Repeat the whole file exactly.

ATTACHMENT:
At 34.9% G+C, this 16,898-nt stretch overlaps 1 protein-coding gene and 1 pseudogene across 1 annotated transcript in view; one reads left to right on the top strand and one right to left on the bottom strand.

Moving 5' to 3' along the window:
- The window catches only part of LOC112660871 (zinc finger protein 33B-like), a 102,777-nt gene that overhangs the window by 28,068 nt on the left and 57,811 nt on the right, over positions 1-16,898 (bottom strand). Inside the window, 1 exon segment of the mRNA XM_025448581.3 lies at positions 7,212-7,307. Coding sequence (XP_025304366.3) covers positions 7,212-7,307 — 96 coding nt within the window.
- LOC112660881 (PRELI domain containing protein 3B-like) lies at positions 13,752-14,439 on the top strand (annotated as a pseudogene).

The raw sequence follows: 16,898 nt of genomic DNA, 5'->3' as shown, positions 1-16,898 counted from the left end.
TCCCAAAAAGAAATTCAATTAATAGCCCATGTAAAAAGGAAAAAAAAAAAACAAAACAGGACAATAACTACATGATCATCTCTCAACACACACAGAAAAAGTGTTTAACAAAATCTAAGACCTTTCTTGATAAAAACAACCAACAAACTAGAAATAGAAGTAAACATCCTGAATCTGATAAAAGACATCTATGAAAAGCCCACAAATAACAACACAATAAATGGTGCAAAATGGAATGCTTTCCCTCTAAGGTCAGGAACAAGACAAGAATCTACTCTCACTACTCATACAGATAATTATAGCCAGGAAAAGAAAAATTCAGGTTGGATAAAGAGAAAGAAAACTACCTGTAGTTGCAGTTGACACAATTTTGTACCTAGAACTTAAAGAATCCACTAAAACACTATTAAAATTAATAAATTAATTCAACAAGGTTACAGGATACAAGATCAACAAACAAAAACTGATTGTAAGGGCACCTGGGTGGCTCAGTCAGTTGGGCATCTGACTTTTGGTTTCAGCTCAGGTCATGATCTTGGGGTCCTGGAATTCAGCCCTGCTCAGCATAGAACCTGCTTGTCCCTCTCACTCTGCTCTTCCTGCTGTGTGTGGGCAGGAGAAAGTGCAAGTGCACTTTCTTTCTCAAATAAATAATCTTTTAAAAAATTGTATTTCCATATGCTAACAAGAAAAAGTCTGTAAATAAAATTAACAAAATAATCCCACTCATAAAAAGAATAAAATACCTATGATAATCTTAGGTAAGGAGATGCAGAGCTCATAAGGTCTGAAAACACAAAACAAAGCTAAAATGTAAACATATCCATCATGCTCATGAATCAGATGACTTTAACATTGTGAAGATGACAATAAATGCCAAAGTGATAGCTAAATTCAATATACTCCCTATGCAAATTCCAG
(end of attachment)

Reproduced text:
At 34.9% G+C, this 16,898-nt stretch overlaps 1 protein-coding gene and 1 pseudogene across 1 annotated transcript in view; one reads left to right on the top strand and one right to left on the bottom strand.

Moving 5' to 3' along the window:
- The window catches only part of LOC112660871 (zinc finger protein 33B-like), a 102,777-nt gene that overhangs the window by 28,068 nt on the left and 57,811 nt on the right, over positions 1-16,898 (bottom strand). Inside the window, 1 exon segment of the mRNA XM_025448581.3 lies at positions 7,212-7,307. Coding sequence (XP_025304366.3) covers positions 7,212-7,307 — 96 coding nt within the window.
- LOC112660881 (PRELI domain containing protein 3B-like) lies at positions 13,752-14,439 on the top strand (annotated as a pseudogene).

The raw sequence follows: 16,898 nt of genomic DNA, 5'->3' as shown, positions 1-16,898 counted from the left end.
TCCCAAAAAGAAATTCAATTAATAGCCCATGTAAAAAGGAAAAAAAAAAAACAAAACAGGACAATAACTACATGATCATCTCTCAACACACACAGAAAAAGTGTTTAACAAAATCTAAGACCTTTCTTGATAAAAACAACCAACAAACTAGAAATAGAAGTAAACATCCTGAATCTGATAAAAGACATCTATGAAAAGCCCACAAATAACAACACAATAAATGGTGCAAAATGGAATGCTTTCCCTCTAAGGTCAGGAACAAGACAAGAATCTACTCTCACTACTCATACAGATAATTATAGCCAGGAAAAGAAAAATTCAGGTTGGATAAAGAGAAAGAAAACTACCTGTAGTTGCAGTTGACACAATTTTGTACCTAGAACTTAAAGAATCCACTAAAACACTATTAAAATTAATAAATTAATTCAACAAGGTTACAGGATACAAGATCAACAAACAAAAACTGATTGTAAGGGCACCTGGGTGGCTCAGTCAGTTGGGCATCTGACTTTTGGTTTCAGCTCAGGTCATGATCTTGGGGTCCTGGAATTCAGCCCTGCTCAGCATAGAACCTGCTTGTCCCTCTCACTCTGCTCTTCCTGCTGTGTGTGGGCAGGAGAAAGTGCAAGTGCACTTTCTTTCTCAAATAAATAATCTTTTAAAAAATTGTATTTCCATATGCTAACAAGAAAAAGTCTGTAAATAAAATTAACAAAATAATCCCACTCATAAAAAGAATAAAATACCTATGATAATCTTAGGTAAGGAGATGCAGAGCTCATAAGGTCTGAAAACACAAAACAAAGCTAAAATGTAAACATATCCATCATGCTCATGAATCAGATGACTTTAACATTGTGAAGATGACAATAAATGCCAAAGTGATAGCTAAATTCAATATACTCCCTATGCAAATTCCAG